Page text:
Alexander Zverev weighed in on the discussion, claiming Tsitsipas was communicating with his coach during his bathroom breaks, labelling them "ridiculous" and saying he had broken an "unwritten law".

Tsitsipas reverted to the rule book in his defence after beating Mannarino, insisting he had done nothing illegal and longer breaks were part of his "personal needs".

"It's just my personal needs," Tsitsipas told reporters. "Some people have other needs. Some people take much more than 25 seconds between points, which is fair.  

"I've done everything the right way. If I haven't I should be penalized. I completely agree with it. I should get a fine or be penalized if I haven’t followed whatever I've done correctly. But as far as I know, it is a necessity, it is a need when I'm out there playing and performing."

Tsitsipas said he felt fans who booed and jeered did not understand the game or his need to take longer bathroom breaks.

"I haven’t done anything wrong so I don't understand," he said. "The people love the sport, they come to watch tennis. I have nothing against them. But some people don't understand. They haven't played tennis at high level to understand how much effort and how much difficult it is to do what we are doing."

He added: "It is important. First of all, you carry less weight on you with all the sweat. You feel rejuvenated, you feel fresh, and you don't have all the sweat bothering you and coming in your face, on your fingers, everywhere all over your body. It makes you feel better.

"For me it is important to take that break. For someone else probably not. And everyone has his own time. I try and be as quick as I can. Sometimes I just need a bit more time."

Tsitsipas added that he was taken aback by the public criticism from Murray and Zverev.

"I never complain of what other players do," the 23-year-old French Open runner-up said. "My parents have taught me not to watch other people's business and concentrate on myself. Do my job.

"I just don’t understand when some players go and criticize other players, or during a match they put too much emphasis on it."

There have been calls for a hard cap on the permitted time for bathroom breaks, which American Sloane Stephens agreed with, speaking after her straight-sets win over 21st seed Coco Cauff.

"I don't think you should be gone from the court for six-eight minutes," Stephens said. "It's a long time to leave a match. That changes the whole momentum of a match.

"I can't speak for what happened in that match, but I do know on the girls' side, there still is a lot of that. It's gamesmanship.

"I think there definitely needs to be a rule or changes. They make a lot of rule changes for smaller things, like they took one minute off the warmup. If someone goes to the bathroom for nine minutes, no one says anything."

Alexander Zverev has accused Stefanos Tsitsipas of behaving like a junior and disrespecting his opponents by taking such long bathroom breaks during matches.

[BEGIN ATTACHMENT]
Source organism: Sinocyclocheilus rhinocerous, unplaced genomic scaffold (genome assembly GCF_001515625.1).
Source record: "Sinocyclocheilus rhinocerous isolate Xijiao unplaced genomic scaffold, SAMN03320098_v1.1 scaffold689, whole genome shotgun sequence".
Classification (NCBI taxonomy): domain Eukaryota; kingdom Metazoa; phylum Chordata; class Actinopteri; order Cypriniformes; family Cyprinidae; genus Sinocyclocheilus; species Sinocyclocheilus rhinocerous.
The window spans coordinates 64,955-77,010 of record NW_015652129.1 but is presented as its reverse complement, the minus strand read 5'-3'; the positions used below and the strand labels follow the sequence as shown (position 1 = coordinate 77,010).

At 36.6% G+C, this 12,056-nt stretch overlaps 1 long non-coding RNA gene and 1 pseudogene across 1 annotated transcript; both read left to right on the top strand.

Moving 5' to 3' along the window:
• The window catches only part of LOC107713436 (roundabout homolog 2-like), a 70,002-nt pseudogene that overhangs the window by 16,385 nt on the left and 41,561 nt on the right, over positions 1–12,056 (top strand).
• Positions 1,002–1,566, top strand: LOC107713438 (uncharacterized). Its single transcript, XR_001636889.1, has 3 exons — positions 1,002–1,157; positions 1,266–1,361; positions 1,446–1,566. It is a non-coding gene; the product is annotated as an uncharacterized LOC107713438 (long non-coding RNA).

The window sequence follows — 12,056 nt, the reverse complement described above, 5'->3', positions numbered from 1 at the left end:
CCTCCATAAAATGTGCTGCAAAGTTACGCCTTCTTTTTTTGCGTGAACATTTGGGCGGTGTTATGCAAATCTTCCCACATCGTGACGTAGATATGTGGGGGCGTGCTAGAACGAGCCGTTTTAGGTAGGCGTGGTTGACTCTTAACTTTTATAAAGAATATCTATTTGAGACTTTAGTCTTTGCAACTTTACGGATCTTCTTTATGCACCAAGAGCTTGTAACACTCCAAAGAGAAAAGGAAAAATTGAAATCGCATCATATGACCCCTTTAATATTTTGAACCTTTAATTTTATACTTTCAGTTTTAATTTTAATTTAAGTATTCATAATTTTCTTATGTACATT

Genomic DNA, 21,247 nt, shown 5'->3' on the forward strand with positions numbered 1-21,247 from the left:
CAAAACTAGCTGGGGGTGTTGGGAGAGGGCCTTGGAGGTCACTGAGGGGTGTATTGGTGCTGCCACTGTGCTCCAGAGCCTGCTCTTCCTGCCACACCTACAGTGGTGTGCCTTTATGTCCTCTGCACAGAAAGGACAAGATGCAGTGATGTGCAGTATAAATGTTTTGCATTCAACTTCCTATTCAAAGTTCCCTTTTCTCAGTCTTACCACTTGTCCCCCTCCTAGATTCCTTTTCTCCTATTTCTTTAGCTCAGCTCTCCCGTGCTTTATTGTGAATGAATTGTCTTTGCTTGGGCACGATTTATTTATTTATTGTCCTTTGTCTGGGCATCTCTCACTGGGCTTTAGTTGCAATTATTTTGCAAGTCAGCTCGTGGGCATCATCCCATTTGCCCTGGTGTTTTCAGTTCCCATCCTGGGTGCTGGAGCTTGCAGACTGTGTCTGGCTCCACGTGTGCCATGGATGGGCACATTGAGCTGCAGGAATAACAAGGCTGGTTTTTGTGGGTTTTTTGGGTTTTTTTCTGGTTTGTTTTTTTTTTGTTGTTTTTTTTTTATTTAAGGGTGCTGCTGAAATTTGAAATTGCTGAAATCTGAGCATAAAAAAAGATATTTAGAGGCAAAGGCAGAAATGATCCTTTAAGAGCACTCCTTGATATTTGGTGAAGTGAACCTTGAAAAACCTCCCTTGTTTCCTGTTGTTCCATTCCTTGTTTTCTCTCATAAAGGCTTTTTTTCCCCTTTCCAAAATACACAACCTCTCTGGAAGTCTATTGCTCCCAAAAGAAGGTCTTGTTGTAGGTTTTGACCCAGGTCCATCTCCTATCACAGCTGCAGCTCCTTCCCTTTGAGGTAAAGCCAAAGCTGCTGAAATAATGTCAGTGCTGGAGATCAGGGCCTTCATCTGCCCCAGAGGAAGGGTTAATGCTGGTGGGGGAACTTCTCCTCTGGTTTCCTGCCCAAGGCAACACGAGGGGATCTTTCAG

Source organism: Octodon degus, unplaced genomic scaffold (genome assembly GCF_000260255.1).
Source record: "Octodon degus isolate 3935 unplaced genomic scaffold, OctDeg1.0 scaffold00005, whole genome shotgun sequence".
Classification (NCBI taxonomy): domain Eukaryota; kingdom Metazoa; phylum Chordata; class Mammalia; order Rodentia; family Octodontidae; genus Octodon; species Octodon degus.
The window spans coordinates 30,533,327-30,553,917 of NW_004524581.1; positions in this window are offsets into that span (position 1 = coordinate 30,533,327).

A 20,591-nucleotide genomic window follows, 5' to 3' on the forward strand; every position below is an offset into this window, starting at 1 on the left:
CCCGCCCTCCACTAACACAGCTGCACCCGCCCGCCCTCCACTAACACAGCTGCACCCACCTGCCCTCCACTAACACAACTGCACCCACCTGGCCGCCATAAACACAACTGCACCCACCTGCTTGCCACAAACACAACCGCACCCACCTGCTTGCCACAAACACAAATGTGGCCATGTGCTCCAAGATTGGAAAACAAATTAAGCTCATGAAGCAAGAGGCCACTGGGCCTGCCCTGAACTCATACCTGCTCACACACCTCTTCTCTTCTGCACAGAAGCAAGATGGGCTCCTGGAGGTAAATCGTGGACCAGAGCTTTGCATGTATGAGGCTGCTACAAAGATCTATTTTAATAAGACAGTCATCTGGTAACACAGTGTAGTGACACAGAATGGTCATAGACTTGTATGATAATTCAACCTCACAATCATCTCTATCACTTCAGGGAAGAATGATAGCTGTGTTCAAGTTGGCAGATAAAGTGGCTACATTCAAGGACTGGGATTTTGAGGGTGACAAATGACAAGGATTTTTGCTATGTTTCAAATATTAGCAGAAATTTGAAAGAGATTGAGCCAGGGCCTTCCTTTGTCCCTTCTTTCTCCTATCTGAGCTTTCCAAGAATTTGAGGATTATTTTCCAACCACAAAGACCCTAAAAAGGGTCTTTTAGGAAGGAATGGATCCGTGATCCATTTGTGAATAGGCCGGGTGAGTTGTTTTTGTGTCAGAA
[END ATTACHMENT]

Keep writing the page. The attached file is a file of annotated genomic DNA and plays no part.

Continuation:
Andy Murray was furious when Tsitsipas was off court for around eight minutes ahead of the final set in their thrilling first-round match at the US Open on Monday.

Tsitsipas also required a medical timeout for a foot problem during a pulsating contest that the world number three won 2-6 7-6 (9-7) 3-6 6-3 6-4 at Flushing Meadows.

Murray said he had lost respect for the 23-year-old, who defended his lengthy spell off court and stated he had played by the rules.

The Brit was in no mood to back down on Tuesday, however, as he tweeted: "Fact of the day. It takes Stefanos Tsitsipas twice as long to go the bathroom as it takes Jeff Bezos to fly into space. Interesting."

Zverev appeared to accuse Tsitsipas of communicating with his father and coach, Apostolos, when he took a break during their semi-final showdown at the Western and Southern Open in Cincinnati this month.

Tsitsipas responded by denying having ever used his phone during such a situation, describing the accusation as "absolutely ridiculous."

However, world number four Zverev had Tsitsipas in his sights once again after beating Sam Querrey 6-4 7-5 6-2 in New York.

The German said: "It's happening every match. It's not normal. It happened to me in the French Open, to Novak at the finals [of the] French Open. I think Hamburg against [Filip] Krajinovic he was complaining, against me in Cincinnati was ridiculous, and now here again. I think players are catching up with that.

"He's the number three player in the world. I do not believe he needs to do that, because if you're top three in the world, you're one of the best in the sport.

"These kind of things happen at junior events, at Futures, at Challengers maybe, but not when you're top three in the world.

"You're allowed to do that but it's like an unwritten rule with players. I have been breaking rackets, I go insane sometimes and all that but one thing I'm very proud of, and I'll keep for the rest of my career, is I win and I lose by playing tennis on the tennis court."

Zverev reiterated his grievance with Tsitsipas having taken such a lengthy break during their meeting in Cincinnati.